Caring for your Trugs

I often receive calls and emails regarding their newly aquired Trug care, the answers I have supplied in the past should answer any questions you have.
Q   My dad is so happy with the trug and has asked me to ask you if it should be
  treated  with anything?
A   It doesn't have to be treated at all, but my original trug mentor, always
  recommended treating a trug with 'Sunflower Oil'. I can offer no explanation for
  this as I would have expected linseed oil, nevertheless he was insistant that
  sunflower was the correct treatment.
Q My mum is so pleased with the trug she cannot bear to get it dirty! Is there any way
to it protect it from discolouration from pollen and dirt?
A To prevent discolouration from dirt, apply two coats of clear varnish.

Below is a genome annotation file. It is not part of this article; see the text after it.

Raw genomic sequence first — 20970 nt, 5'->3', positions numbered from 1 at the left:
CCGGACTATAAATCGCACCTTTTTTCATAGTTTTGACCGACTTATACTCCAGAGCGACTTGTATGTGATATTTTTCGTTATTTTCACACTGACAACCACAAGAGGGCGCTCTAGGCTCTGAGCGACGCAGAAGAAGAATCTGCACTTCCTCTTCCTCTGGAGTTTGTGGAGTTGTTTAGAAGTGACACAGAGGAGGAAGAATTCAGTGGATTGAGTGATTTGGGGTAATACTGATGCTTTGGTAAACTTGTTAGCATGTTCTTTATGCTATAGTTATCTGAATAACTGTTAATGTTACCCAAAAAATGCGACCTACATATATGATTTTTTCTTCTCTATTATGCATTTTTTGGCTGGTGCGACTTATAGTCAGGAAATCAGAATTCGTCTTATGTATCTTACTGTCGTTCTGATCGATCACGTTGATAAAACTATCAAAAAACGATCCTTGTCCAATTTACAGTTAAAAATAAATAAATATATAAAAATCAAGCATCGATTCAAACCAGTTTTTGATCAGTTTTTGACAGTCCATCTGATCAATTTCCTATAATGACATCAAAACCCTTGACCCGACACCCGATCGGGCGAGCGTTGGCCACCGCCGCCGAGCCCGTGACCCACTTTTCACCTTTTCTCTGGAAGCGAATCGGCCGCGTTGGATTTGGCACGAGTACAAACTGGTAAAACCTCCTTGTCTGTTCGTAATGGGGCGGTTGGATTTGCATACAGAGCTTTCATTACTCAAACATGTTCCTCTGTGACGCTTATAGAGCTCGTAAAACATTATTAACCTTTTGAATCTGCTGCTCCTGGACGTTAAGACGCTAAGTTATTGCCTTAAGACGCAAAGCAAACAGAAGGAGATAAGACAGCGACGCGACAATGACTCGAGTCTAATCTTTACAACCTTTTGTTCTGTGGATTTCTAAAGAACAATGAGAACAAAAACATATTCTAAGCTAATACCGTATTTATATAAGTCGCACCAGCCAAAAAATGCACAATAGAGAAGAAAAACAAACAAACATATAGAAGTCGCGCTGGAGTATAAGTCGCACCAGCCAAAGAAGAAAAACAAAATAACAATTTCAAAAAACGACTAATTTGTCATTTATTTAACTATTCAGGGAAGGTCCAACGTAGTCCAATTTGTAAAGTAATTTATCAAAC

Although reluctant to varnish trugs, I have to admit to being guilty of this for
their different applications in my home. I have one in the bathroom for Jaquis
bathing sundries, so it can be washed (the trug - not the wife). Another in the living
room is filled with pot pourri (the perfumed oil we use would stain the trug).

ADDENDUM:- I have recently discovered (not true, a customer discovered!) that car accessory shops sell cans of clear spray laquer that is the final application to retain colour and protect a newly sprayed area after repair. This laquer is very hard, very clear and dries in a minute or two. Two or three coats will protect and keep the trug in 'as-new' condition for many years.
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Q Do I need to keep my trug in a dry place?
A No. When any wood is completely dry, it can become brittle. Feel quite free to
hose it down or wash it after use to remove any build up of mud and grime.
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